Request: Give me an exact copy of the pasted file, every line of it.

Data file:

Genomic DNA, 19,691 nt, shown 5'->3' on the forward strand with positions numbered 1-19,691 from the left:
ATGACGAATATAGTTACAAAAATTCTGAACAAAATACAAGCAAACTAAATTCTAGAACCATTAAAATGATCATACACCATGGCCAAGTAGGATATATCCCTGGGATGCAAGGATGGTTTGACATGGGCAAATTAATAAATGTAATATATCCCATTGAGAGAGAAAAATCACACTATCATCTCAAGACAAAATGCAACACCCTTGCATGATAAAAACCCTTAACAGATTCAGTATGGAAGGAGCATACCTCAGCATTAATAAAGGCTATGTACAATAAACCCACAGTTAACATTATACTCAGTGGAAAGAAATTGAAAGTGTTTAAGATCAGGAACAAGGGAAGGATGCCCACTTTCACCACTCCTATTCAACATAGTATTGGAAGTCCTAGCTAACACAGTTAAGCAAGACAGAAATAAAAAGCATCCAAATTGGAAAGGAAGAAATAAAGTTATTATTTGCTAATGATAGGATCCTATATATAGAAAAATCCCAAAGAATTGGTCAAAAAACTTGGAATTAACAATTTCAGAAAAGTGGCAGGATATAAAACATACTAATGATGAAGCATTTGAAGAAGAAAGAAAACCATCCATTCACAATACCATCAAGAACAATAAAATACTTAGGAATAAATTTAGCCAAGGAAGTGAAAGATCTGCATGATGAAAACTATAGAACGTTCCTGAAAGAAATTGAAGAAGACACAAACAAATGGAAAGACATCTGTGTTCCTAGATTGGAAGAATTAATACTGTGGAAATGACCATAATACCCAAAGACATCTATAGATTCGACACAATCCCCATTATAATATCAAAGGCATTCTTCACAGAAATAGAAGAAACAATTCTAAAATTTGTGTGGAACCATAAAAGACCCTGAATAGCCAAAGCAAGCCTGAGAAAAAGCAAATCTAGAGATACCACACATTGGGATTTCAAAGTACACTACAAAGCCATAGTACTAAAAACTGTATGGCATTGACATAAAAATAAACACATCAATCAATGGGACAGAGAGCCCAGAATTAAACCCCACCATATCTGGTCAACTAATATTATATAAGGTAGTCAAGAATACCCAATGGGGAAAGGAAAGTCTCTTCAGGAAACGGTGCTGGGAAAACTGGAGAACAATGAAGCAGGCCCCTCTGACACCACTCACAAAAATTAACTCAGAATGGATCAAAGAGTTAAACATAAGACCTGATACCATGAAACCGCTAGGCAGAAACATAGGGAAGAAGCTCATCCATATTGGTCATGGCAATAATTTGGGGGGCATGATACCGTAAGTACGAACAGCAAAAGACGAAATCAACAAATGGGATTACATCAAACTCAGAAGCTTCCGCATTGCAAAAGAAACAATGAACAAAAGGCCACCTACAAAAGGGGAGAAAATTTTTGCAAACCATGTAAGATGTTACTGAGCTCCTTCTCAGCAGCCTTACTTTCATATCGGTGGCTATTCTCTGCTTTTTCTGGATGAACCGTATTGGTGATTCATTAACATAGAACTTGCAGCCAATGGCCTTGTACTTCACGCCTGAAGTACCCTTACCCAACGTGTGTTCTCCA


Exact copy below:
Genomic DNA, 19,691 nt, shown 5'->3' on the forward strand with positions numbered 1-19,691 from the left:
ATGACGAATATAGTTACAAAAATTCTGAACAAAATACAAGCAAACTAAATTCTAGAACCATTAAAATGATCATACACCATGGCCAAGTAGGATATATCCCTGGGATGCAAGGATGGTTTGACATGGGCAAATTAATAAATGTAATATATCCCATTGAGAGAGAAAAATCACACTATCATCTCAAGACAAAATGCAACACCCTTGCATGATAAAAACCCTTAACAGATTCAGTATGGAAGGAGCATACCTCAGCATTAATAAAGGCTATGTACAATAAACCCACAGTTAACATTATACTCAGTGGAAAGAAATTGAAAGTGTTTAAGATCAGGAACAAGGGAAGGATGCCCACTTTCACCACTCCTATTCAACATAGTATTGGAAGTCCTAGCTAACACAGTTAAGCAAGACAGAAATAAAAAGCATCCAAATTGGAAAGGAAGAAATAAAGTTATTATTTGCTAATGATAGGATCCTATATATAGAAAAATCCCAAAGAATTGGTCAAAAAACTTGGAATTAACAATTTCAGAAAAGTGGCAGGATATAAAACATACTAATGATGAAGCATTTGAAGAAGAAAGAAAACCATCCATTCACAATACCATCAAGAACAATAAAATACTTAGGAATAAATTTAGCCAAGGAAGTGAAAGATCTGCATGATGAAAACTATAGAACGTTCCTGAAAGAAATTGAAGAAGACACAAACAAATGGAAAGACATCTGTGTTCCTAGATTGGAAGAATTAATACTGTGGAAATGACCATAATACCCAAAGACATCTATAGATTCGACACAATCCCCATTATAATATCAAAGGCATTCTTCACAGAAATAGAAGAAACAATTCTAAAATTTGTGTGGAACCATAAAAGACCCTGAATAGCCAAAGCAAGCCTGAGAAAAAGCAAATCTAGAGATACCACACATTGGGATTTCAAAGTACACTACAAAGCCATAGTACTAAAAACTGTATGGCATTGACATAAAAATAAACACATCAATCAATGGGACAGAGAGCCCAGAATTAAACCCCACCATATCTGGTCAACTAATATTATATAAGGTAGTCAAGAATACCCAATGGGGAAAGGAAAGTCTCTTCAGGAAACGGTGCTGGGAAAACTGGAGAACAATGAAGCAGGCCCCTCTGACACCACTCACAAAAATTAACTCAGAATGGATCAAAGAGTTAAACATAAGACCTGATACCATGAAACCGCTAGGCAGAAACATAGGGAAGAAGCTCATCCATATTGGTCATGGCAATAATTTGGGGGGCATGATACCGTAAGTACGAACAGCAAAAGACGAAATCAACAAATGGGATTACATCAAACTCAGAAGCTTCCGCATTGCAAAAGAAACAATGAACAAAAGGCCACCTACAAAAGGGGAGAAAATTTTTGCAAACCATGTAAGATGTTACTGAGCTCCTTCTCAGCAGCCTTACTTTCATATCGGTGGCTATTCTCTGCTTTTTCTGGATGAACCGTATTGGTGATTCATTAACATAGAACTTGCAGCCAATGGCCTTGTACTTCACGCCTGAAGTACCCTTACCCAACGTGTGTTCTCCA